Recently, US President Biden officially announced that he will withdraw troops from Afghanistan before May 1, 2021, and withdraw all American soldiers before September 11. The longest war in American history is expected to end at the special node of the 20th anniversary of the “September 11” terrorist attack.
Of course, after the United States proposes to completely withdraw from Afghanistan, the biggest question is whether Afghanistan will become the same Afghanistan again? People still clearly remember that after the Soviet Union invaded Afghanistan for 10 years, it finally withdrew from Afghanistan in 1989. Since then, Afghanistan has been in a state of warlord melee. The Taliban rose rapidly in 1994 and captured the capital Kabul within two years.
The situation now is no better than when the Soviet Union left. The Taliban control most of the territory of Afghanistan, and government forces and pro-government militias can only control the city and part of the traffic arteries. There are many factions in the Afghan government, and officials are generally corrupt and inefficient. Not only is the morale of the Afghan army low, there are also a large number of pro-Taliban undercover agents and informants. The United States, including the United States, is well aware that if all US troops are withdrawn from Afghanistan, it is possible to repeat the scene after the Soviet withdrawal. So will this situation happen in the end?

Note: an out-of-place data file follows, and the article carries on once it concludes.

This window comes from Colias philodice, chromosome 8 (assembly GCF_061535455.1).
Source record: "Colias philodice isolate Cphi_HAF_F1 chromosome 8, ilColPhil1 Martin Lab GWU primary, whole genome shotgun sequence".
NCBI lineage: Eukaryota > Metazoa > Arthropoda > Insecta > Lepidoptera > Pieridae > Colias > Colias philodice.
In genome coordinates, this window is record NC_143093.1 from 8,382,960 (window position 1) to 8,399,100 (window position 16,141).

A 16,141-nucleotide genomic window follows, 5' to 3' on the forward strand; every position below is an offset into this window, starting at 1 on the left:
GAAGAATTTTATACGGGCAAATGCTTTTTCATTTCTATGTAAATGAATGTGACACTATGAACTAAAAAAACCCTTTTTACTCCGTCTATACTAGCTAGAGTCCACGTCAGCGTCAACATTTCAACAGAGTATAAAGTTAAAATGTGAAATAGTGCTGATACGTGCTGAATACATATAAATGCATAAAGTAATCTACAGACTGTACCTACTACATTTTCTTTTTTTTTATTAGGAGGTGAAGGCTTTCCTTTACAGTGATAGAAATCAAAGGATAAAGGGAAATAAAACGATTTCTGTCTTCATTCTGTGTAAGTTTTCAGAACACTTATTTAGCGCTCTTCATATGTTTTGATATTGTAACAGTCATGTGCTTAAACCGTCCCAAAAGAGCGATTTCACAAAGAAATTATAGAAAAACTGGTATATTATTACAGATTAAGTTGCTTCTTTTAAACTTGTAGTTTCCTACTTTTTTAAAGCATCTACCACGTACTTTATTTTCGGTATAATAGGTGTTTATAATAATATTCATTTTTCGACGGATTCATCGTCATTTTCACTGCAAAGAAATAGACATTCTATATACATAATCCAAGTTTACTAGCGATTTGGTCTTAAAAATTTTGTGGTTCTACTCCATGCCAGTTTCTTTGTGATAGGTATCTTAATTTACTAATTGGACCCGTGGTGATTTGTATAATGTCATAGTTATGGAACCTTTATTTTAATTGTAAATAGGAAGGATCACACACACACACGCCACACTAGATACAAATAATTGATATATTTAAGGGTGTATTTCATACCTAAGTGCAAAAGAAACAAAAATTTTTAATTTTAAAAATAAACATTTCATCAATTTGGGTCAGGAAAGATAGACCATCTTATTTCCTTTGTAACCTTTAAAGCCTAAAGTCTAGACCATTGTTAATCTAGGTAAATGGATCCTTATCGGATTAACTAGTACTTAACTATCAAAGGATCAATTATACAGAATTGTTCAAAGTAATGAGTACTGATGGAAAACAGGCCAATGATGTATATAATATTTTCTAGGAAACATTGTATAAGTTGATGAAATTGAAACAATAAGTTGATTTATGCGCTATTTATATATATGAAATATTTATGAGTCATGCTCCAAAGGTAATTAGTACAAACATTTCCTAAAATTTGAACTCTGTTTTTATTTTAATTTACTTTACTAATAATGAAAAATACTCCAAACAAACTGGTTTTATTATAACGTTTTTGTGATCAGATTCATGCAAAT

Although the situation today is quite similar to when the Soviet army withdrew, we must have an updated understanding of the general situation of Afghanistan, that is, this country is undergoing an urbanization movement. United Nations data shows that from the time the U.S. military defeated the Taliban in 2001 to 2019, the urban population of Afghanistan has increased from two million before the war to more than six million, accounting for one-fifth of the total population. The population of the capital Kabul has reached more than 3.2 million, and the population of Kabul before the war was only about 1 million (Afghanistan has a long-term lack of demographic data, and the numbers are not accurate).